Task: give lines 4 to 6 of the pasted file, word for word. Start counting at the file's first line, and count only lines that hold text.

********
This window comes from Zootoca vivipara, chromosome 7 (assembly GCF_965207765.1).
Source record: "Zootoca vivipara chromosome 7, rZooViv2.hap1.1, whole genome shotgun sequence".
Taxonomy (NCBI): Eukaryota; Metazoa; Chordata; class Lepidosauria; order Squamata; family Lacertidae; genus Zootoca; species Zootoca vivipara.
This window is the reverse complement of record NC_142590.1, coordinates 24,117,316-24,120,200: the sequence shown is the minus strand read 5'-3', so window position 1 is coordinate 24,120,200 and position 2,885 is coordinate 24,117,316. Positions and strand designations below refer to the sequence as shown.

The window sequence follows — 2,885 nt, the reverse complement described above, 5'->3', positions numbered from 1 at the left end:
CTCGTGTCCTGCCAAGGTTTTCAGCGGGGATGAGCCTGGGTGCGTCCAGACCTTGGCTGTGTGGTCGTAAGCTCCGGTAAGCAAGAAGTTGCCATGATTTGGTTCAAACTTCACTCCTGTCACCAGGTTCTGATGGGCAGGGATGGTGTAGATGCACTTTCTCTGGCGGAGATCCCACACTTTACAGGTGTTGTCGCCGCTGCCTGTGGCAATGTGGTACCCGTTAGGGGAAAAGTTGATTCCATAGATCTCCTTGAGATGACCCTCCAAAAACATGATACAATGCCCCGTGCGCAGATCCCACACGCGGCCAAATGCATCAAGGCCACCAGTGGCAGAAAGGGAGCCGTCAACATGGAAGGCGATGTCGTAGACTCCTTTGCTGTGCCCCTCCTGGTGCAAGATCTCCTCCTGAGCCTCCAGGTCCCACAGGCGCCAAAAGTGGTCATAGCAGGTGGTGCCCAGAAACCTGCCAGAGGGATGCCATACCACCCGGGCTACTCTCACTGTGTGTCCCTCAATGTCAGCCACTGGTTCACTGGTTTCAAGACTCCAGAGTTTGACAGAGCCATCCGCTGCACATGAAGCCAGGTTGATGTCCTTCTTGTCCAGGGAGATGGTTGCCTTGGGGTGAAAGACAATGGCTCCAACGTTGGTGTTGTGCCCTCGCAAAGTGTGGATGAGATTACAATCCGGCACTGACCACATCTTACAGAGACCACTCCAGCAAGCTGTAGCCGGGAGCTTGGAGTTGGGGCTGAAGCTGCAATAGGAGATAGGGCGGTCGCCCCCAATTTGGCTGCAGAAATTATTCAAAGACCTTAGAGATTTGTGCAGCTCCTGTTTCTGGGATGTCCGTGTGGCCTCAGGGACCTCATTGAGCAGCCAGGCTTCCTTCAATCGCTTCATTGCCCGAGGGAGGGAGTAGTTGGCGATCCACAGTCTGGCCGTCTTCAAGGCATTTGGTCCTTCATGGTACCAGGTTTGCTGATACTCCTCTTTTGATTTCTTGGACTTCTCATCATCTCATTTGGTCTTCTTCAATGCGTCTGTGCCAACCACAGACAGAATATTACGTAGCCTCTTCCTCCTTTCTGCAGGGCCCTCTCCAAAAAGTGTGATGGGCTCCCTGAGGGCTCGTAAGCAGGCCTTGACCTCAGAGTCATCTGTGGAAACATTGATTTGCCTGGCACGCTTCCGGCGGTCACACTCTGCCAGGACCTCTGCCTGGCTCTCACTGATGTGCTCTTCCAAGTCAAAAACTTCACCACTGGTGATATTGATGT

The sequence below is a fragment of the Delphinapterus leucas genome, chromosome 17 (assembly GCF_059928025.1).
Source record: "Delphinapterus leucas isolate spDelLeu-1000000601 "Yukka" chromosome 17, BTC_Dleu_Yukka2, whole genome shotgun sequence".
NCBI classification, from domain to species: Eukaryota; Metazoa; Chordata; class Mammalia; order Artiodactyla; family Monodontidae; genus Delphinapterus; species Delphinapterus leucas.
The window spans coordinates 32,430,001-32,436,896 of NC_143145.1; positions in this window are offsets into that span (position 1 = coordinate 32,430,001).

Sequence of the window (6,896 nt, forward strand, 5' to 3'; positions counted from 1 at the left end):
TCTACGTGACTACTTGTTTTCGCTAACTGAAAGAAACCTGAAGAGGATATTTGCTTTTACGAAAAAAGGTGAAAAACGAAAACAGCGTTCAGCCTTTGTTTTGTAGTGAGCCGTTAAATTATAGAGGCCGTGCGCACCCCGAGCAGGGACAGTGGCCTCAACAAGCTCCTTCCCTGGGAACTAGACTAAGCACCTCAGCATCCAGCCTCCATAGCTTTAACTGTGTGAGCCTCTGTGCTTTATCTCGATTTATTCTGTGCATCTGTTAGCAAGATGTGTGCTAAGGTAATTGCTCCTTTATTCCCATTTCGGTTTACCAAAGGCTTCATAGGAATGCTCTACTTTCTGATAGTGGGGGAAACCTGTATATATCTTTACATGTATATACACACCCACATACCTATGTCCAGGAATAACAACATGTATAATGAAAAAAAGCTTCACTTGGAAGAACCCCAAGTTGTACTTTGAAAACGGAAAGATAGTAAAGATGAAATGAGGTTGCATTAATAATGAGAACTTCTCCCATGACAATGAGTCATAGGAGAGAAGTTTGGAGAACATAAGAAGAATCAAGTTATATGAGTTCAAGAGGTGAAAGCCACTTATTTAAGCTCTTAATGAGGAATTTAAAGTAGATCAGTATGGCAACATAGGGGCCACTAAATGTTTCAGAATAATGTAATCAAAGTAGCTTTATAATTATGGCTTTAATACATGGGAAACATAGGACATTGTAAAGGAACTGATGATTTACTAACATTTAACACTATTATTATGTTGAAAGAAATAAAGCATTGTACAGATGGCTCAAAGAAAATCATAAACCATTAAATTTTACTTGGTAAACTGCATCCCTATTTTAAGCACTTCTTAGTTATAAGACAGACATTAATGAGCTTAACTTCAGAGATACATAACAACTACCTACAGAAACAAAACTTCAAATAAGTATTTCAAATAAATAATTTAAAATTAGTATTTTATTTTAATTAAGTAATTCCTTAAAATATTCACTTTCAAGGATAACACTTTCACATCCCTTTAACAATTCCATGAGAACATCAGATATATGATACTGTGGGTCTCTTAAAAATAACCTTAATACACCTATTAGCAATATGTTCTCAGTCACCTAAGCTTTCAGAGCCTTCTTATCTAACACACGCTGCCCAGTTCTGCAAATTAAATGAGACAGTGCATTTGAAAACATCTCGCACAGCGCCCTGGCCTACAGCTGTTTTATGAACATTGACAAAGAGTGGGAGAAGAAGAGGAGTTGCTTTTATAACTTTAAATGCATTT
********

This window is the reverse complement of record NC_142590.1, coordinates 24,117,316-24,120,200: the sequence shown is the minus strand read 5'-3', so window position 1 is coordinate 24,120,200 and position 2,885 is coordinate 24,117,316. Positions and strand designations below refer to the sequence as shown.

The window sequence follows — 2,885 nt, the reverse complement described above, 5'->3', positions numbered from 1 at the left end:
CTCGTGTCCTGCCAAGGTTTTCAGCGGGGATGAGCCTGGGTGCGTCCAGACCTTGGCTGTGTGGTCGTAAGCTCCGGTAAGCAAGAAGTTGCCATGATTTGGTTCAAACTTCACTCCTGTCACCAGGTTCTGATGGGCAGGGATGGTGTAGATGCACTTTCTCTGGCGGAGATCCCACACTTTACAGGTGTTGTCGCCGCTGCCTGTGGCAATGTGGTACCCGTTAGGGGAAAAGTTGATTCCATAGATCTCCTTGAGATGACCCTCCAAAAACATGATACAATGCCCCGTGCGCAGATCCCACACGCGGCCAAATGCATCAAGGCCACCAGTGGCAGAAAGGGAGCCGTCAACATGGAAGGCGATGTCGTAGACTCCTTTGCTGTGCCCCTCCTGGTGCAAGATCTCCTCCTGAGCCTCCAGGTCCCACAGGCGCCAAAAGTGGTCATAGCAGGTGGTGCCCAGAAACCTGCCAGAGGGATGCCATACCACCCGGGCTACTCTCACTGTGTGTCCCTCAATGTCAGCCACTGGTTCACTGGTTTCAAGACTCCAGAGTTTGACAGAGCCATCCGCTGCACATGAAGCCAGGTTGATGTCCTTCTTGTCCAGGGAGATGGTTGCCTTGGGGTGAAAGACAATGGCTCCAACGTTGGTGTTGTGCCCTCGCAAAGTGTGGATGAGATTACAATCCGGCACTGACCACATCTTACAGAGACCACTCCAGCAAGCTGTAGCCGGGAGCTTGGAGTTGGGGCTGAAGCTGCAATAGGAGATAGGGCGGTCGCCCCCAATTTGGCTGCAGAAATTATTCAAAGACCTTAGAGATTTGTGCAGCTCCTGTTTCTGGGATGTCCGTGTGGCCTCAGGGACCTCATTGAGCAGCCAGGCTTCCTTCAATCGCTTCATTGCCCGAGGGAGGGAGTAGTTGGCGATCCACAGTCTGGCCGTCTTCAAGGCATTTGGTCCTTCATGGTACCAGGTTTGCTGATACTCCTCTTTTGATTTCTTGGACTTCTCATCATCTCATTTGGTCTTCTTCAATGCGTCTGTGCCAACCACAGACAGAATATTACGTAGCCTCTTCCTCCTTTCTGCAGGGCCCTCTCCAAAAAGTGTGATGGGCTCCCTGAGGGCTCGTAAGCAGGCCTTGACCTCAGAGTCATCTGTGGAAACATTGATTTGCCTGGCACGCTTCCGGCGGTCACACTCTGCCAGGACCTCTGCCTGGCTCTCACTGATGTGCTCTTCCAAGTCAAAAACTTCACCACTGGTGATATTGATGT